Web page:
Investors are bullish – but be very careful

It feels like the early 2000s all over again. Following a nasty few months in stockmarkets, equities bounce and optimism that we have turned the corner and entered a new bull market spreads. The Hulbert Nasdaq Newsletter Sentiment Index, compiled by US analyst Mark Hulbert, shows that bullishness among a subset of short-term traders who concentrate on the technology-focused Nasdaq market has reached an historical extreme. They are more bullishly bullish than ever.

Between 2000 and 2003, after more than a decade of rising markets, spoiled traders instinctively bought the dips and thought every bear-market rally was the start of a new bull market. This time round, the post-2009 bull run, which peaked early this year, has lulled everyone into complacency. But the odds are that the latest bounce is a bear-market rally: an upswing in an overall downtrend.

“Bear markets are littered with sharp advances,” as AJ Bell’s Russ Mould points out. There were six major rallies in the FTSE All Share index during the overall downtrend in 2000-2003, and there were seven in the 2007-2009 slump. Even a jump of 20%, the standard definition of a bull market (as we have seen on the Nasdaq) can be a bounce in a larger downtrend.

One reason to think the bear has unfinished business is that we only recently hit a long-term peak, and the medium-term outlook is hardly encouraging. It’s far from clear that inflation is receding, and having been too slow to see it coming, central banks will be loath to be seen to be easing monetary policy anytime soon. After two decades of central banks supporting equity markets, monetary policy has become a headwind.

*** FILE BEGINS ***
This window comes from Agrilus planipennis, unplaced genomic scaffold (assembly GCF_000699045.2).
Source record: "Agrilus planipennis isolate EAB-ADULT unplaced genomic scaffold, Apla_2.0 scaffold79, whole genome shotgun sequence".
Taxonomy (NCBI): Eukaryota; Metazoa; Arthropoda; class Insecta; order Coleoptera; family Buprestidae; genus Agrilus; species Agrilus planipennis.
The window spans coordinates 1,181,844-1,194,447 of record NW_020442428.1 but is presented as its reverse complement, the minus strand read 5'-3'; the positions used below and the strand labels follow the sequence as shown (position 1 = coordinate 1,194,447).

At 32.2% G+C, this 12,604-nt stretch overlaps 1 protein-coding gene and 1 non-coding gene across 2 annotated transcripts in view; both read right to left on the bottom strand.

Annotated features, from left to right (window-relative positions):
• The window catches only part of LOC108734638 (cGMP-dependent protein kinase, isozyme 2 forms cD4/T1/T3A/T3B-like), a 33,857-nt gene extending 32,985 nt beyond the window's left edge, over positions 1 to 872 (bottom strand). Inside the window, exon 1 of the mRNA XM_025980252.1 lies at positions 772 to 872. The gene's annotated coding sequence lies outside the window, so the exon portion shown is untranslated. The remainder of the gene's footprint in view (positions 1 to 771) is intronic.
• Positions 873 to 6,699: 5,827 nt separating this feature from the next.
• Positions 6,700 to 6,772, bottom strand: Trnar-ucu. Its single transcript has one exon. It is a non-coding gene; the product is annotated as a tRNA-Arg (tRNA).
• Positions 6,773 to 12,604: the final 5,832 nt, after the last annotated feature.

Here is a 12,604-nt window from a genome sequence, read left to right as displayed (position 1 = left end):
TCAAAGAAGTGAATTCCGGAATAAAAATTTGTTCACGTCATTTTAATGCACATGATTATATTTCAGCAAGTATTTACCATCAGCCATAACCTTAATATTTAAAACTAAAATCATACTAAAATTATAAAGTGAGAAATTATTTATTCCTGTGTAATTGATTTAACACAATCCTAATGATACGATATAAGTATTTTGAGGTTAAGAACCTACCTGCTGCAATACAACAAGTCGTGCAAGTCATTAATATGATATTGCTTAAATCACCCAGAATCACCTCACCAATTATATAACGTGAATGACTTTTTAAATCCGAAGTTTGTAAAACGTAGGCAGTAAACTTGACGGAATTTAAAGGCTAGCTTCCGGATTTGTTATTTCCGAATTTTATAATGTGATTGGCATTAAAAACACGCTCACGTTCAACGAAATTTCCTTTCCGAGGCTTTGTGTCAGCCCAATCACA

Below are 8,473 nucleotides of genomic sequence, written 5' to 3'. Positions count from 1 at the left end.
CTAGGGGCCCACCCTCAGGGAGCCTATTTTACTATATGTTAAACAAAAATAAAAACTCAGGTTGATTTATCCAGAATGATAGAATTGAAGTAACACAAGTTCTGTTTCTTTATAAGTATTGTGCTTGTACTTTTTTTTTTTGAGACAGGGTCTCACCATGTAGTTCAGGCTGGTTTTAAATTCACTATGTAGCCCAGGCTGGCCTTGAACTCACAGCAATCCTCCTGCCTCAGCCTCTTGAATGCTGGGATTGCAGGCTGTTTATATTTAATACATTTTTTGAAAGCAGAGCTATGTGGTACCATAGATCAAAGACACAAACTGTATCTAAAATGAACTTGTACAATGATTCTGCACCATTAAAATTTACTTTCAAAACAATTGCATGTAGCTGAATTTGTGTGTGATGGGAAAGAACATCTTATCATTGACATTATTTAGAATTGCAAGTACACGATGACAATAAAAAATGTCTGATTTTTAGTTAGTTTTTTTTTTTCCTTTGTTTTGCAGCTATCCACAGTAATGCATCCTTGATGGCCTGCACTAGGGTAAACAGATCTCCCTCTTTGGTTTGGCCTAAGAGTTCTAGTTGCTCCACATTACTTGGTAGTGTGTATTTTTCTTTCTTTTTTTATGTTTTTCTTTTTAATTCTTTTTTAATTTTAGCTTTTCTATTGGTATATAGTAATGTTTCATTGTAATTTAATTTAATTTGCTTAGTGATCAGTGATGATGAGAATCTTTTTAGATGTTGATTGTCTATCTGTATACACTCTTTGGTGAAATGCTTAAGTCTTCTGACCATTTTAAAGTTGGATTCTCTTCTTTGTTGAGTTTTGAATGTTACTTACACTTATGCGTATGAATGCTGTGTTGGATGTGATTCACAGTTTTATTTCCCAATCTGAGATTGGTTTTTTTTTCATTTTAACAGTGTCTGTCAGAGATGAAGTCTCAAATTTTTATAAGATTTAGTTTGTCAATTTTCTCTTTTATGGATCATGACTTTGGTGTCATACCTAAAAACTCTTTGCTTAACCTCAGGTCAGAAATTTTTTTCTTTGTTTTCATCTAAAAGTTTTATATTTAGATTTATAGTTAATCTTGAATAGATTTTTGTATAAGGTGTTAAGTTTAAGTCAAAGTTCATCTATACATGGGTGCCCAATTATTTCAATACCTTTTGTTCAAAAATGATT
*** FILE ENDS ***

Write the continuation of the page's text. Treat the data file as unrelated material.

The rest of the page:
Valuations move in long cycles

Valuations in the US, which tends to set the tone for world markets, also suggest this isn’t over. More than a century of market history shows that valuations move in very long cycles, with these secular bull or bear markets lasting a decade or more. This reflects human nature: people bid valuations up to absurd levels and then mark them down too far as they become despondent.

At the start of the secular bull market that began in 1982, for instance, the cyclically adjusted price/earnings ratio (CAPE, which compares price with the average earnings of the last ten years) on the S&P 500 was around six. It then peaked at around 43 in 2000. The 2009-2022 bull market drove the CAPE back to 38, and now the figure is around 28 (it fell to around 12 at the 2009 nadir) so there is some way to go before valuations become cheap enough to lay the foundations of a long-term upswing.

The economic backdrop of these long up and down phases is key, too; they affect investors’ tendency to become euphoric or unduly gloomy. The 1982-2000 bull market was a time of deregulation and disinflation. The 1966-1982 secular bear market was the era of stagflation; stocks trod water for years as earnings gradually caught up with valuations. Which of these is the more realistic template for the post-2022 era?

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